HERAT -- While the Taliban's violence and attacks have undermined the prospects of peace throughout Afghanistan, the Afghan government is providing hope for a better future by implementing development and rehabilitation projects and creating jobs for thousands of Afghans.
"Work on 13 development projects is under way in various parts of Herat city and includes paving roads, constructing canals and boulevards and decorating some parts of the city," said Najibullah Habibi, spokesperson for Herat Municipality.
These projects are being implemented with 116 million AFN ($1.5 million) from the government budget and $370,000 (28 million AFN) provided by the World Bank, he said.
"The appearance of Herat city has changed with these development projects," he said. "Most of these projects are implemented in poor neighbourhoods, which has helped Herat city to prosper. The municipality is trying to build more facilities for residents of the city."
"This year, work is under way on two major road construction projects in Herat Province," said Sayed Abdullah Hemayat, director of the Herat Department of Public Works.
Construction of the 54km-long Armalak-Laaman highway (Herat-Badghis highway) project is 95% complete, and the rest of the project will be delivered by the end of the year, he said.
Meanwhile, construction of the 35km-long Herat-Chesht highway (Herat-Ghor highway) project has started, with a total cost of $23 million (1.8 billion AFN), and is 35% completed, he added.
"In addition to constructing these highways, we have rebuilt dozens of bridges that were destroyed by armed anti-government elements, and we repaired and maintained dozens of kilometres of highway," Hemayat said. "Repair and maintenance of highways and major bridges are always in progress."
Creating job opportunities
Implementing road construction and other development projects has created long-term jobs for thousands of residents of Herat Province, said Hemayat.
The Herat Department of Public Works has created 1,000 jobs for engineers and for skilled and unskilled labourers working on the province's highways, he said.
Muhammad Sarwar Hakimi, who works on a road construction project in Herat city, said he is happy he has a job that contributes to rebuilding the country.
"The monthly salary I receive in this job satisfies my household expenses," he said. "I am busy in the construction and rebuilding work of my city all day, but I don't feel tired at all."
"The construction and rehabilitation work in the city ... has made civilians hopeful," he said.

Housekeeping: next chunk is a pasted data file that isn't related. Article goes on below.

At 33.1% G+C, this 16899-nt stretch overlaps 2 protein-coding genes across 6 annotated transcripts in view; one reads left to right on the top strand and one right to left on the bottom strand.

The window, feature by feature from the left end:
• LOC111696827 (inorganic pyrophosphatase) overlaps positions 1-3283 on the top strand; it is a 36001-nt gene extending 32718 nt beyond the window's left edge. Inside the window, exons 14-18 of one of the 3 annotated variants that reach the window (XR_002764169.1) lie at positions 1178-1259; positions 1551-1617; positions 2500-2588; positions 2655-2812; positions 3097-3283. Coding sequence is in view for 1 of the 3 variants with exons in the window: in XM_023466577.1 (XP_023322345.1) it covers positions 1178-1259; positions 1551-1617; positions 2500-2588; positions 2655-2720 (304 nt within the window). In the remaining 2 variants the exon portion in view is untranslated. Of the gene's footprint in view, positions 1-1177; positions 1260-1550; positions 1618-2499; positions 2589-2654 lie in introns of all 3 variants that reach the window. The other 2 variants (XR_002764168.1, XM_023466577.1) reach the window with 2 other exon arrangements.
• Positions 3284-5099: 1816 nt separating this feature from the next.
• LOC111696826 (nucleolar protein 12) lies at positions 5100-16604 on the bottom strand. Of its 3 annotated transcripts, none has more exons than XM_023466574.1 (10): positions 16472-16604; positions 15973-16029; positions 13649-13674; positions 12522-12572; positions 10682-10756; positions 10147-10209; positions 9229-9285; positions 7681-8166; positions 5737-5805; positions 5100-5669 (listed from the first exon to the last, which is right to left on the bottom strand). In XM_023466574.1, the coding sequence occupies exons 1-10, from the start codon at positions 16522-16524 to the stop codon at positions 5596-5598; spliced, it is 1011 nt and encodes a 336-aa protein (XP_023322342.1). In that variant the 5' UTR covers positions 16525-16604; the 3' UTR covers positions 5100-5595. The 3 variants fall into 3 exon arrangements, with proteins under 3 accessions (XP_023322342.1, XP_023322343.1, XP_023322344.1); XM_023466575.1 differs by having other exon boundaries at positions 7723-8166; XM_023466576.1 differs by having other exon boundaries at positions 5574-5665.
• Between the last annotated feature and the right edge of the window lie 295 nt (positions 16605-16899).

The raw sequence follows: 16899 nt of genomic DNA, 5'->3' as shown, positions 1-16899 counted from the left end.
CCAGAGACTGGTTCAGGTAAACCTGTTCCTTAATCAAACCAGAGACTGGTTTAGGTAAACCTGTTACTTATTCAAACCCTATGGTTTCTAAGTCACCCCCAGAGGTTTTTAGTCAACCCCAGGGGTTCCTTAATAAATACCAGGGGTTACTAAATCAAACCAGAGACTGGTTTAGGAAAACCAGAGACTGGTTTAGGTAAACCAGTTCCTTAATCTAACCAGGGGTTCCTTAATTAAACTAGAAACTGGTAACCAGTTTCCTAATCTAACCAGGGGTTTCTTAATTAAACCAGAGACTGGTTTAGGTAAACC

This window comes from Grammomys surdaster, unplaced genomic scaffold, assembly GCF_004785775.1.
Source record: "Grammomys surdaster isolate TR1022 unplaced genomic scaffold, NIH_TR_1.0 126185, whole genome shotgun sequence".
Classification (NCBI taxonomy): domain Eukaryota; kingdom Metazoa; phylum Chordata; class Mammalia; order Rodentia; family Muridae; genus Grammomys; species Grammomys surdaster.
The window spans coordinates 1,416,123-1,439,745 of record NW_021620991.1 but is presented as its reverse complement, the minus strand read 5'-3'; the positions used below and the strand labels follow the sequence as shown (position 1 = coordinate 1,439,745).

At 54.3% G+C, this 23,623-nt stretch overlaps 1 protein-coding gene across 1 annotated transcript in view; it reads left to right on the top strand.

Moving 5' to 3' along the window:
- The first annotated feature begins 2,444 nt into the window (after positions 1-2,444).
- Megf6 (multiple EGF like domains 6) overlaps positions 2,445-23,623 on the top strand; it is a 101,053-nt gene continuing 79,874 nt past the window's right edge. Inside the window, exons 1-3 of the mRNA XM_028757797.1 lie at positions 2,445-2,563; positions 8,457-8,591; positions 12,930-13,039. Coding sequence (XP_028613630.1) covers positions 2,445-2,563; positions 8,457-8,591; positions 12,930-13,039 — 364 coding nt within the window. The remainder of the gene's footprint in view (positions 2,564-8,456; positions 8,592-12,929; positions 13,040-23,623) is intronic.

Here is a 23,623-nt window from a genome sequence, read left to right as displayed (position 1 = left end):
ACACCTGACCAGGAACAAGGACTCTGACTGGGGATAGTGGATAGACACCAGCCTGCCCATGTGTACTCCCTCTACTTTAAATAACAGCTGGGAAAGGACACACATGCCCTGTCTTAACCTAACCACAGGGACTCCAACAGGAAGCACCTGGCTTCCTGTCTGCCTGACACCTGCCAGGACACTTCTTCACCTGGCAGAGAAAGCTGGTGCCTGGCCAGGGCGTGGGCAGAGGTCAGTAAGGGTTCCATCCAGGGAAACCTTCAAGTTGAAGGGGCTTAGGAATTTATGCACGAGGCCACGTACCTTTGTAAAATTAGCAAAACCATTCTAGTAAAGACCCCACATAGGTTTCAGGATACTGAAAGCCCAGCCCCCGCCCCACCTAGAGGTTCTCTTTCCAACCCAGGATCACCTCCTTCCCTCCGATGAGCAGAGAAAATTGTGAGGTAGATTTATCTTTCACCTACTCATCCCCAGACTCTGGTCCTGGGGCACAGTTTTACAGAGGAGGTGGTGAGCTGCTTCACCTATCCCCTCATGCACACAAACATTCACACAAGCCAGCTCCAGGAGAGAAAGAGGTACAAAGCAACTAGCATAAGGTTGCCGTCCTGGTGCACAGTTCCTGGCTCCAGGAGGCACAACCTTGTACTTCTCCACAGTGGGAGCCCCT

"I wish we had full security so that we don't see any destruction of our country's infrastructure and public property," he added.
Wakil Ahmad Muhammadi, an employee at Herat Municipality, also said he earns a good monthly salary that meets his household expenses.
"If there is no war, it will provide an opportunity for implementing more reconstruction projects, and many unemployed young Afghans will find jobs," he said.
"All young people hope to find a job and contribute to the development and reconstruction of their country."
"We expect the government to roll out more development projects so that unemployed young Afghans can find jobs in their country and cities and stop migrating to neighbouring countries [for work]," he said.
Looking forward to peace and prosperity
Herat residents say they are fed up with the Taliban's fighting and are calling on the group to renounce violence and to take an active role in Afghanistan's reconstruction and development.
Afghan government and Taliban negotiators have been meeting in Doha, Qatar, since September 12.
"When there is peace and security, the government can gain strength, and it won't experience war and [challenges from] the Taliban," said Nazir Ahmad, a resident of Herat city. "When the government becomes stronger, it will provide an opportunity for implementing development and construction projects."
"As a Muslim and an Afghan, I call on the Taliban to renounce violence and bloodshed and make peace for the sake of Allah, the Koran and the Prophet," he said. "If peace is upheld, we don't need to spend a huge amount of money on war, and we can spend that money on Afghanistan's reconstruction."
"The construction of roads and canals in the city has made things easier for the public," he said. "We can comfortably use the road in front of our houses during the winter and rainy season."
"It will protect us from dust in the summer," he said, referring to the paved surface.
"All Afghans are hopeful the peace negotiations in Doha will result in an outcome soon," said Abdul Zahir, a resident of Herat city.
Everyone hopes peace talks in Doha will be successful so that the bloodshed, war, assassinations and unrest will end and so that Afghans can begin a normal life, he said.
"The war has a huge cost, and if the budget for war is instead spent on development projects, Afghanistan will prosper," Zahir said. "We call on parties to the conflict to stop the war."
"The Afghan government is making efforts to provide facilities that can improve the lives of Afghans with the resources and budget it has in hand," said Jilani Farhad, spokesperson for the Herat governor.
If the budget that Kabul has to spend on a war imposed from outside went instead to rebuilding and implementing development projects, it would create thousands of jobs and contribute to the rebuilding of Afghanistan, he said.
"There is an increase in the number of development projects every year," Farhad said.
"The international community's aid has transformed Afghanistan, and now the appearance of cities has changed," he said. "Efforts are under way to ensure that the funding of these projects is not misused and that the projects delivered are of high quality."